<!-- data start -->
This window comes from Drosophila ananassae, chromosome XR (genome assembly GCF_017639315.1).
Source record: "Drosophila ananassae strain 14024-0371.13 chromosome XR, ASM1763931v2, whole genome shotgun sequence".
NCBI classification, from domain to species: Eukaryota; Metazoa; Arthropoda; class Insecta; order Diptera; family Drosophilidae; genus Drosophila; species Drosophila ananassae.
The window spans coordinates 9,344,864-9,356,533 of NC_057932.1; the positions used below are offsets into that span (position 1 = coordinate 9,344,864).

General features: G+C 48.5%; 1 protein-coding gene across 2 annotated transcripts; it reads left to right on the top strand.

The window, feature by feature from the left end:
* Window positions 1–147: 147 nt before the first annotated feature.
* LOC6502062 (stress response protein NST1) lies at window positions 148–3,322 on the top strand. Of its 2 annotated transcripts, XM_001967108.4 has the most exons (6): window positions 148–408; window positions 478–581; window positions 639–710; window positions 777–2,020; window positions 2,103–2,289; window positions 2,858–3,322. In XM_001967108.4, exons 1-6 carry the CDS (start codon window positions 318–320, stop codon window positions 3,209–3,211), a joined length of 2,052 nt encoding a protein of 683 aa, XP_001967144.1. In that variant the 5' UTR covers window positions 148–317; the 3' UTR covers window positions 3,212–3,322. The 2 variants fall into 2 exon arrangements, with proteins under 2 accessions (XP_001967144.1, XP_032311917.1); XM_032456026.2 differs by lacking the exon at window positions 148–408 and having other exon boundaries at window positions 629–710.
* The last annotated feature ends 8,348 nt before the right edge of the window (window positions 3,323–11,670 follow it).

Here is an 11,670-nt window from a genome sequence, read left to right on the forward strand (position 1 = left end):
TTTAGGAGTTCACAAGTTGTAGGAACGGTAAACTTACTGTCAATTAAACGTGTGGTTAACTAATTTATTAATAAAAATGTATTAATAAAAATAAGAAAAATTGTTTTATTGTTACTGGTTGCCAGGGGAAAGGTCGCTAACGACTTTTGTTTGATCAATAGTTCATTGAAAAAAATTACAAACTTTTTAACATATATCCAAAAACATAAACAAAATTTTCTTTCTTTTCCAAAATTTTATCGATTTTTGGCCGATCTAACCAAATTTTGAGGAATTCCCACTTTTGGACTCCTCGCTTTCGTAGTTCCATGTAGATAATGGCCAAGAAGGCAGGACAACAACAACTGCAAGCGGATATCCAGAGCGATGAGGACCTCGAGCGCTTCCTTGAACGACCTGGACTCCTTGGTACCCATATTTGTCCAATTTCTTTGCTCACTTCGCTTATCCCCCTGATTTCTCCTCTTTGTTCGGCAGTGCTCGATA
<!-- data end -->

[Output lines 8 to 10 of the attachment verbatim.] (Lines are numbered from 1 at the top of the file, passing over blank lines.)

* LOC6502062 (stress response protein NST1) lies at window positions 148–3,322 on the top strand. Of its 2 annotated transcripts, XM_001967108.4 has the most exons (6): window positions 148–408; window positions 478–581; window positions 639–710; window positions 777–2,020; window positions 2,103–2,289; window positions 2,858–3,322. In XM_001967108.4, exons 1-6 carry the CDS (start codon window positions 318–320, stop codon window positions 3,209–3,211), a joined length of 2,052 nt encoding a protein of 683 aa, XP_001967144.1. In that variant the 5' UTR covers window positions 148–317; the 3' UTR covers window positions 3,212–3,322. The 2 variants fall into 2 exon arrangements, with proteins under 2 accessions (XP_001967144.1, XP_032311917.1); XM_032456026.2 differs by lacking the exon at window positions 148–408 and having other exon boundaries at window positions 629–710.
* The last annotated feature ends 8,348 nt before the right edge of the window (window positions 3,323–11,670 follow it).

Here is an 11,670-nt window from a genome sequence, read left to right on the forward strand (position 1 = left end):